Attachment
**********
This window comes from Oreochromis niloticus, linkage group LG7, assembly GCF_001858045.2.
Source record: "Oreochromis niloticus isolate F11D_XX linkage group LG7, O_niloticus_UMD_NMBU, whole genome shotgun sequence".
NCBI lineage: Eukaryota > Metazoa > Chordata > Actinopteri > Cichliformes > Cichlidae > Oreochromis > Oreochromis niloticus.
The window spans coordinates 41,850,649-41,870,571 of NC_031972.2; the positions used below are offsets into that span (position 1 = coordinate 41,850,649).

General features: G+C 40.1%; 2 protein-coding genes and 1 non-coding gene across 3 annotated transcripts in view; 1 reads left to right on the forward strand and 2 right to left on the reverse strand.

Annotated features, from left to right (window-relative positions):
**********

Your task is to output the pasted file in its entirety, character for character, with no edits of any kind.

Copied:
This window comes from Oreochromis niloticus, linkage group LG7, assembly GCF_001858045.2.
Source record: "Oreochromis niloticus isolate F11D_XX linkage group LG7, O_niloticus_UMD_NMBU, whole genome shotgun sequence".
NCBI lineage: Eukaryota > Metazoa > Chordata > Actinopteri > Cichliformes > Cichlidae > Oreochromis > Oreochromis niloticus.
The window spans coordinates 41,850,649-41,870,571 of NC_031972.2; the positions used below are offsets into that span (position 1 = coordinate 41,850,649).

General features: G+C 40.1%; 2 protein-coding genes and 1 non-coding gene across 3 annotated transcripts in view; 1 reads left to right on the forward strand and 2 right to left on the reverse strand.

Annotated features, from left to right (window-relative positions):